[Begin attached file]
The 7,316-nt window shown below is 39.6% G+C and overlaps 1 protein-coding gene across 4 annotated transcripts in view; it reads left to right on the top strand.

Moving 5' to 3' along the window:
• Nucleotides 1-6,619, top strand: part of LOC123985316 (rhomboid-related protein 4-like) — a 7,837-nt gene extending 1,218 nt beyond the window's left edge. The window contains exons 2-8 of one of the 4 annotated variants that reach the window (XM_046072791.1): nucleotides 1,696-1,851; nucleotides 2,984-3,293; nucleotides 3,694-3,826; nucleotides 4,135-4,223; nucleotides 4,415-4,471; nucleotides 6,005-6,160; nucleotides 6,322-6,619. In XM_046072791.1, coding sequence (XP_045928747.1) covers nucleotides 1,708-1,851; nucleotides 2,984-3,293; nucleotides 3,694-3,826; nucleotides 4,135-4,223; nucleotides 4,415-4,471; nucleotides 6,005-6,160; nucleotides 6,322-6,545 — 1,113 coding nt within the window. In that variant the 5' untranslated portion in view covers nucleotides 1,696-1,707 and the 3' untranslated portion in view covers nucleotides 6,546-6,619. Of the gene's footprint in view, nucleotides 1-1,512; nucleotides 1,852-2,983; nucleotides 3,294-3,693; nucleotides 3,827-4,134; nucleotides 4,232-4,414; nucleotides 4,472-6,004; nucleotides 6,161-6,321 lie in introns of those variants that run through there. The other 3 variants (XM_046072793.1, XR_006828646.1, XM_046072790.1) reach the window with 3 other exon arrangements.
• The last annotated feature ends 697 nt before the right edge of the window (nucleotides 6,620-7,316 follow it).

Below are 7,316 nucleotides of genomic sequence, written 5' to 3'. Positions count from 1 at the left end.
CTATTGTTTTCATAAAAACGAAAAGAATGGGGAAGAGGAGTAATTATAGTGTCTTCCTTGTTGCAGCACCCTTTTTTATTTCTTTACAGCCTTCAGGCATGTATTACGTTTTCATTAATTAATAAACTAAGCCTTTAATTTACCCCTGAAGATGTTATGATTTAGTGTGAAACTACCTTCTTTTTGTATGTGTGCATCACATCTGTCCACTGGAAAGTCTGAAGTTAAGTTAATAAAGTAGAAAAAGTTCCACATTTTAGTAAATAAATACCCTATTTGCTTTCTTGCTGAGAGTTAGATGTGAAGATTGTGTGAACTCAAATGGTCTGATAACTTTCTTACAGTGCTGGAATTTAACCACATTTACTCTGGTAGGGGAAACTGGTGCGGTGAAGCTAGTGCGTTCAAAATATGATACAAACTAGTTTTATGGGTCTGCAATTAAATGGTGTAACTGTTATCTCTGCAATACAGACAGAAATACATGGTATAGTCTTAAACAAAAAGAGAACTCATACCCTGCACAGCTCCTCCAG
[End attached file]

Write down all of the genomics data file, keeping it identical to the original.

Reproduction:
The 7,316-nt window shown below is 39.6% G+C and overlaps 1 protein-coding gene across 4 annotated transcripts in view; it reads left to right on the top strand.

Moving 5' to 3' along the window:
• Nucleotides 1-6,619, top strand: part of LOC123985316 (rhomboid-related protein 4-like) — a 7,837-nt gene extending 1,218 nt beyond the window's left edge. The window contains exons 2-8 of one of the 4 annotated variants that reach the window (XM_046072791.1): nucleotides 1,696-1,851; nucleotides 2,984-3,293; nucleotides 3,694-3,826; nucleotides 4,135-4,223; nucleotides 4,415-4,471; nucleotides 6,005-6,160; nucleotides 6,322-6,619. In XM_046072791.1, coding sequence (XP_045928747.1) covers nucleotides 1,708-1,851; nucleotides 2,984-3,293; nucleotides 3,694-3,826; nucleotides 4,135-4,223; nucleotides 4,415-4,471; nucleotides 6,005-6,160; nucleotides 6,322-6,545 — 1,113 coding nt within the window. In that variant the 5' untranslated portion in view covers nucleotides 1,696-1,707 and the 3' untranslated portion in view covers nucleotides 6,546-6,619. Of the gene's footprint in view, nucleotides 1-1,512; nucleotides 1,852-2,983; nucleotides 3,294-3,693; nucleotides 3,827-4,134; nucleotides 4,232-4,414; nucleotides 4,472-6,004; nucleotides 6,161-6,321 lie in introns of those variants that run through there. The other 3 variants (XM_046072793.1, XR_006828646.1, XM_046072790.1) reach the window with 3 other exon arrangements.
• The last annotated feature ends 697 nt before the right edge of the window (nucleotides 6,620-7,316 follow it).

Below are 7,316 nucleotides of genomic sequence, written 5' to 3'. Positions count from 1 at the left end.
CTATTGTTTTCATAAAAACGAAAAGAATGGGGAAGAGGAGTAATTATAGTGTCTTCCTTGTTGCAGCACCCTTTTTTATTTCTTTACAGCCTTCAGGCATGTATTACGTTTTCATTAATTAATAAACTAAGCCTTTAATTTACCCCTGAAGATGTTATGATTTAGTGTGAAACTACCTTCTTTTTGTATGTGTGCATCACATCTGTCCACTGGAAAGTCTGAAGTTAAGTTAATAAAGTAGAAAAAGTTCCACATTTTAGTAAATAAATACCCTATTTGCTTTCTTGCTGAGAGTTAGATGTGAAGATTGTGTGAACTCAAATGGTCTGATAACTTTCTTACAGTGCTGGAATTTAACCACATTTACTCTGGTAGGGGAAACTGGTGCGGTGAAGCTAGTGCGTTCAAAATATGATACAAACTAGTTTTATGGGTCTGCAATTAAATGGTGTAACTGTTATCTCTGCAATACAGACAGAAATACATGGTATAGTCTTAAACAAAAAGAGAACTCATACCCTGCACAGCTCCTCCAG